A lot of people were hoping that the election might break the logjam between Republicans and Democrats when it comes to giving Americans another round of COVID-19 stimulus checks and approving a broader stimulus relief plan.
Whether that will happen remains to be seen, but the recent rhetoric is not terribly promising. It didn’t take long for Senate Majority Leader Mitch McConnell, a Republican, and Nancy Pelosi, a Democrat, to be at odds again over the the plan’s price tag. Both sides have long said they support a second round of direct payments to Americans, but the checks have been folded into the much larger stimulus relief package. And on that Republicans and Democrats can’t agree.
That’s the case, it appears, even though the election is over; it didn’t change much when it comes to Congress. The House is still in Democratic hands, although Pelosi lost some seats (as many as 7 to 11), and it’s still in Senate hands, at least for now (two runoff elections in historically red Georgia could determine that for sure.)
Here’s what you need to know:
McConnell Says a Good Jobs Report Reduces the Rationale for a Larger Package
McConnell is citing a recent jobs report to argue for a smaller, more targeted package than Pelosi wants.
According to CNBC, the U.S. unemployment rate dropped to 6.9%.
“I think it reinforces the argument that I’ve been making for the last few months, that something smaller – rather than throwing another $3 trillion at this issue – is more appropriate,” McConnell told Reuters.
The sides have disagreed over such questions as aid to state and local governments as they battle the pandemic. Republicans have previously tried to pass a package worth $500 billion, whereas Pelosi is standing firm at about $2.2 trillion. McConnell has said he can’t get enough of his fellow Republicans to support the higher number.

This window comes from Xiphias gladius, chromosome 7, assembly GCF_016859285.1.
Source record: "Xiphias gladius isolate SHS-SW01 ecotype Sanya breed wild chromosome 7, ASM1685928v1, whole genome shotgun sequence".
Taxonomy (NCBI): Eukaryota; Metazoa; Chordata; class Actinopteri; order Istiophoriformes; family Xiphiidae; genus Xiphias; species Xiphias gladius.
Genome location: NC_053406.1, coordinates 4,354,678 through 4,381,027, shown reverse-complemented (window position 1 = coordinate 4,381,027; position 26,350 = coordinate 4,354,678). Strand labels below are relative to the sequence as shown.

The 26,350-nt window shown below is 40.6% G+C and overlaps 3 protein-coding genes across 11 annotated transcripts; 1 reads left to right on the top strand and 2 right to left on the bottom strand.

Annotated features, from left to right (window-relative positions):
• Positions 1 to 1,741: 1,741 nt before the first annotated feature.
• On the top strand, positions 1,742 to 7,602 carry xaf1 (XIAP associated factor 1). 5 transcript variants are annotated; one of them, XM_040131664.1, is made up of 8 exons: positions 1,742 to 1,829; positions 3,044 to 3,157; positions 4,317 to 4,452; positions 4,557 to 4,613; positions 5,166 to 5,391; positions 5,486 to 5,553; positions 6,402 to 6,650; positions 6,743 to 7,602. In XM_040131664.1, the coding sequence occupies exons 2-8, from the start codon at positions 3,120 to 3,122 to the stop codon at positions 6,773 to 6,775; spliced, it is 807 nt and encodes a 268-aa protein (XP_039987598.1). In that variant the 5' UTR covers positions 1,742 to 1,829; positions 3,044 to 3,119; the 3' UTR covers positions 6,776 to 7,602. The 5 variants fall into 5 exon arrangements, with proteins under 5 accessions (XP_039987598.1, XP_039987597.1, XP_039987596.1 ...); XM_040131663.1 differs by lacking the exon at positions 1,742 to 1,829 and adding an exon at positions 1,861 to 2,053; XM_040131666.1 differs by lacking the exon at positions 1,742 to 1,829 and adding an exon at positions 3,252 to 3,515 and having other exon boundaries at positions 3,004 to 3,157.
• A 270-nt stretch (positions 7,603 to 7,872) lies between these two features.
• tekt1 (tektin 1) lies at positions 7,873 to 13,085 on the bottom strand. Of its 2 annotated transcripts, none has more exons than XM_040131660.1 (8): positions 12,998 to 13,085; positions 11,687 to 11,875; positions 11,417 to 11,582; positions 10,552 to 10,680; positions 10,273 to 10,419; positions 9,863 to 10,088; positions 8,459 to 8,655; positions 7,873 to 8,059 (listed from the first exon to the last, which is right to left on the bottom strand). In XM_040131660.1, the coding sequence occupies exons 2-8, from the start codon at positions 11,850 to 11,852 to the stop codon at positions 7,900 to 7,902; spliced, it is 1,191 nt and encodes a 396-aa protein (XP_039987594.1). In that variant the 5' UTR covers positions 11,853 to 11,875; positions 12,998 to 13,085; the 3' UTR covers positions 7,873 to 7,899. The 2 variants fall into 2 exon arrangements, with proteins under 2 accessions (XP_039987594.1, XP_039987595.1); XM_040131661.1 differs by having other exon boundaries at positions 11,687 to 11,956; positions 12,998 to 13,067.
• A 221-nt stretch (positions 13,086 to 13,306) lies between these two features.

Whichever president is in the White House isn’t going to change much because the U.S. Constitution gave funding authority to Congress, although the White House has been part of negotiations. Even if there’s a President Joe Biden agreeing with Pelosi, though, they still need to get it through McConnell, although, certainly, the president has a large bully pulpit. In addition, both sides need to worry about the impact on the Georgia run off elections.
Pelosi Said McConnell’s Approach Was Unappealing
Pelosi wasn’t in agreement, echoing the rhetorical divisions that existed in Congress before the election over a new stimulus plan.
“It doesn’t appeal to me at all, because they still have not agreed to crush the virus. If you don’t crush the virus, we’re still going to have to be dealing with the consequences of the virus,” Pelosi said during a news conference, according to Reuters.
“That isn’t anything that we should even be looking at. It wasn’t the right thing before,” she added.
According to the Wall Street Journal, because both parties appear to have won something in the presidential election, it’s decreasing their desire to compromise. Republicans see Pelosi with a thinner majority than before, so their stimulus stance didn’t hurt them, but Democrats won the White House, according to calls from some (President Trump is disputing them).